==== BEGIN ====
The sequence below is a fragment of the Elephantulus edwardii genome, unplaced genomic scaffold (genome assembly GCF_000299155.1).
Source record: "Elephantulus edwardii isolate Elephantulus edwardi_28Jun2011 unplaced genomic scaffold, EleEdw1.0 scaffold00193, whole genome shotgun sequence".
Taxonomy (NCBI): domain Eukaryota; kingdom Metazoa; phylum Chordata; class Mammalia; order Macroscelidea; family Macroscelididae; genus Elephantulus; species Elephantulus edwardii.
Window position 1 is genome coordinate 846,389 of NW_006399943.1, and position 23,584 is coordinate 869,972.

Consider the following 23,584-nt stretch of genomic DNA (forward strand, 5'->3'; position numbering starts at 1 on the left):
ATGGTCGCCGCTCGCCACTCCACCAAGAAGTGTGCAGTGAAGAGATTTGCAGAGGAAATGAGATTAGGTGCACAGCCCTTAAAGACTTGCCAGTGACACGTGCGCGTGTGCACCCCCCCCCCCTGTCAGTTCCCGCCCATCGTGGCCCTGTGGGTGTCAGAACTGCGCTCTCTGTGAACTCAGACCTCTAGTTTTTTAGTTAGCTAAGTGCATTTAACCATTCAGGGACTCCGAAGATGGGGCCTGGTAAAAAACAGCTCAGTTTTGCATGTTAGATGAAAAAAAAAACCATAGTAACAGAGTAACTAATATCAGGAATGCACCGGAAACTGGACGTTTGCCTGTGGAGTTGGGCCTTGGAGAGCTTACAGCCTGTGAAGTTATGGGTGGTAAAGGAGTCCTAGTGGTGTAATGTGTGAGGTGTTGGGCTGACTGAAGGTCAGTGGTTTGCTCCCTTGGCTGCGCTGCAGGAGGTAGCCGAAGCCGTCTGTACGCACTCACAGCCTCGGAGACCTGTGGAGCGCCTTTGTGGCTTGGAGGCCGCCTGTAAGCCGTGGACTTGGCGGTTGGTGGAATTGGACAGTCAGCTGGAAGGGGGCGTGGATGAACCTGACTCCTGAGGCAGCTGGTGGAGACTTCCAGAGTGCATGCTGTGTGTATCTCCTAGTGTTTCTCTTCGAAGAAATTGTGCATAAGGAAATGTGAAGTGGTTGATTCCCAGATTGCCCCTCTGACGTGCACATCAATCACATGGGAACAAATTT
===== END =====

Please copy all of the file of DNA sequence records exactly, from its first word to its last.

The sequence below is a fragment of the Elephantulus edwardii genome, unplaced genomic scaffold (genome assembly GCF_000299155.1).
Source record: "Elephantulus edwardii isolate Elephantulus edwardi_28Jun2011 unplaced genomic scaffold, EleEdw1.0 scaffold00193, whole genome shotgun sequence".
Taxonomy (NCBI): domain Eukaryota; kingdom Metazoa; phylum Chordata; class Mammalia; order Macroscelidea; family Macroscelididae; genus Elephantulus; species Elephantulus edwardii.
Window position 1 is genome coordinate 846,389 of NW_006399943.1, and position 23,584 is coordinate 869,972.

Consider the following 23,584-nt stretch of genomic DNA (forward strand, 5'->3'; position numbering starts at 1 on the left):
ATGGTCGCCGCTCGCCACTCCACCAAGAAGTGTGCAGTGAAGAGATTTGCAGAGGAAATGAGATTAGGTGCACAGCCCTTAAAGACTTGCCAGTGACACGTGCGCGTGTGCACCCCCCCCCCCTGTCAGTTCCCGCCCATCGTGGCCCTGTGGGTGTCAGAACTGCGCTCTCTGTGAACTCAGACCTCTAGTTTTTTAGTTAGCTAAGTGCATTTAACCATTCAGGGACTCCGAAGATGGGGCCTGGTAAAAAACAGCTCAGTTTTGCATGTTAGATGAAAAAAAAAACCATAGTAACAGAGTAACTAATATCAGGAATGCACCGGAAACTGGACGTTTGCCTGTGGAGTTGGGCCTTGGAGAGCTTACAGCCTGTGAAGTTATGGGTGGTAAAGGAGTCCTAGTGGTGTAATGTGTGAGGTGTTGGGCTGACTGAAGGTCAGTGGTTTGCTCCCTTGGCTGCGCTGCAGGAGGTAGCCGAAGCCGTCTGTACGCACTCACAGCCTCGGAGACCTGTGGAGCGCCTTTGTGGCTTGGAGGCCGCCTGTAAGCCGTGGACTTGGCGGTTGGTGGAATTGGACAGTCAGCTGGAAGGGGGCGTGGATGAACCTGACTCCTGAGGCAGCTGGTGGAGACTTCCAGAGTGCATGCTGTGTGTATCTCCTAGTGTTTCTCTTCGAAGAAATTGTGCATAAGGAAATGTGAAGTGGTTGATTCCCAGATTGCCCCTCTGACGTGCACATCAATCACATGGGAACAAATTT